Say you have a highly imbalanced binary classification problem. Some of the features are binary features, where they're false most of the time, but when they're true they tend to be highly predictive (of the minority class). What impact, if any, would the sparseness of the feature have on the likelihood of the feature being picked as a split?

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    $\begingroup$ Sorry, what do you mean by "sparse booleans (zero most of the time)"? Do you encode booleans as a {0,1} set and most of the time they are false? $\endgroup$
    – mapto
    Aug 22, 2018 at 11:06
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    $\begingroup$ Yes, that's exactly it. I'll clarify it in the question. $\endgroup$ Aug 22, 2018 at 11:07
  • $\begingroup$ Consider how your sparse data affects the feature importance function discussed here: machinelearningmastery.com/… $\endgroup$
    – mapto
    Aug 22, 2018 at 11:24

1 Answer 1


There are of course different split algorithms and losses that change the behaviour in these cases a little bit. However if we take a look at the most common choice in modern tree based algorithms we can deduce what the impact would be.

Let's have a scenario where we have two binary features that we have to decide between and their corresponding target distribution.

$$P(f_1=0) = 0.95$$

$$P(y=0|f_1=0)= 0.5$$

$$P(y=0|f_1=1)= 0.05$$

$$P(y=0) = 0.5225$$

This means feature 1 is mostly 0, it is 50/50 whether the target is 0 in this case but if it is 1 then the target is almost always 1 as well.

Now we have a second feature which is a bit different.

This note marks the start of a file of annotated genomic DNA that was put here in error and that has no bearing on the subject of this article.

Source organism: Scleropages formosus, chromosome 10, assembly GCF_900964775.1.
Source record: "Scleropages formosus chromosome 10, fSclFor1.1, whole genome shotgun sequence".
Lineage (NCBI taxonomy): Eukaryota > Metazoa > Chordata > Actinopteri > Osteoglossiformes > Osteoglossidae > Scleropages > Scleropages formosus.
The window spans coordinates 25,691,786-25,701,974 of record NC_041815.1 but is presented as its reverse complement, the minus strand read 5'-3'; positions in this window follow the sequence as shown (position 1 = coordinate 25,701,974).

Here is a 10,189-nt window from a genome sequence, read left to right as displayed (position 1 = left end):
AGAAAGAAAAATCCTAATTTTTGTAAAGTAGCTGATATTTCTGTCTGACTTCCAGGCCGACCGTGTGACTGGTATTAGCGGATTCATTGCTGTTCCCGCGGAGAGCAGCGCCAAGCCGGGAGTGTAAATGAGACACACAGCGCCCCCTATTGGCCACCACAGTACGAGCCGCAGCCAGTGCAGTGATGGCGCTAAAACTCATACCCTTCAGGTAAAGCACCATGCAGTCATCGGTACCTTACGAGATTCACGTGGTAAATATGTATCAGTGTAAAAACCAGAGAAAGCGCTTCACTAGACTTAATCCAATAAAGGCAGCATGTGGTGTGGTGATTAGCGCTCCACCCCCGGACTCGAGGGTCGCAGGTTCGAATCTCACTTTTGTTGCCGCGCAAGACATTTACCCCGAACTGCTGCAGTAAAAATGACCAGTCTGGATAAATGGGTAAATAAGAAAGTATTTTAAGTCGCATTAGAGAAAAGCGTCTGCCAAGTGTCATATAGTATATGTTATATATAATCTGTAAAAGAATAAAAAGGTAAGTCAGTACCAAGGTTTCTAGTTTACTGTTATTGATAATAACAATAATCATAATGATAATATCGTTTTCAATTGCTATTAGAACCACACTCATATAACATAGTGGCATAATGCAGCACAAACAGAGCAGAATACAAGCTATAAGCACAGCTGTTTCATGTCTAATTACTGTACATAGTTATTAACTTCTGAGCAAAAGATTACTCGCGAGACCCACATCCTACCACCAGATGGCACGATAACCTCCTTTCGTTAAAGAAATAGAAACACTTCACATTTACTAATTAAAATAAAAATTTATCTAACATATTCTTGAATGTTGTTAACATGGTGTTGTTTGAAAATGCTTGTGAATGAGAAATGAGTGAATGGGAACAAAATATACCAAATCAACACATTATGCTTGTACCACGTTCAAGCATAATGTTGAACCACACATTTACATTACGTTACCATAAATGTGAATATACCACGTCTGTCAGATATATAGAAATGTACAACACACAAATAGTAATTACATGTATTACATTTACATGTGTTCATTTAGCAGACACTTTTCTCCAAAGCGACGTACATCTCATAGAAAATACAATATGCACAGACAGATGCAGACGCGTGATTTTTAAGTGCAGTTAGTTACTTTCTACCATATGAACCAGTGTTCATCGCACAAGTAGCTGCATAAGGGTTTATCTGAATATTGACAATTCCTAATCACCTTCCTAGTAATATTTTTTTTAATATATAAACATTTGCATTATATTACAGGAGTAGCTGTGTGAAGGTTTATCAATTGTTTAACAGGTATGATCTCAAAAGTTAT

$$P(f_2=0) = 0.5$$

$$P(y=0|f_2=0)= 0.4225$$

$$P(y=0|f_2=1)= 0.6225$$

In this case the feature is split evenly and there is predictive impact but it is less extreme.

Gini impurity

By reducing the gini impurity we hope to minimize the number of splits neccessary. The current gini impurity is:

$$G_I(p) = 1 - 0.5225^2 - (1-0.5225)^2 = 0.4989875$$

When splitting on a feature we need to take the weighted average gini impurity and check the reduction.

$$G_{If1=0} = 0.5$$

$$G_{If1=1} = 1 - 0.05^2 - 0.95^2 = 0.095$$

Given that most splits (95%) will go the left we weight that one much more:

$$G_{If1} = 0.95*0.5 + 0.05*0.095 = 0.47975$$

In the second feature we have:

$$G_{If2=0} = 1 - 0.4225^2 - (1-0.4225)^2 = 0.4879875$$

$$G_{If2=1} = 1 - 0.6225^2 - (1-0.6225)^2 = 0.4699875$$

Given that the splits are equal we get a normal mean:

$$G_{If2} = 0.4879875*0.5 + 0.5*0.4699875 = 0.4789875$$

In this case it is a bit close but it would choose the less sparse feature. The reason is that while the minimum impurity is much worse, because the split is completely balanced the impact in reduction on both sides has a bigger effect. In the sparse case the split to the right has a major reduction but only counts for 0.05 of the cases while the impurity on the left is at it's highest. As you can see there is a trade-off between the impurity on either side and the amount of cases where the impurity is reduced.


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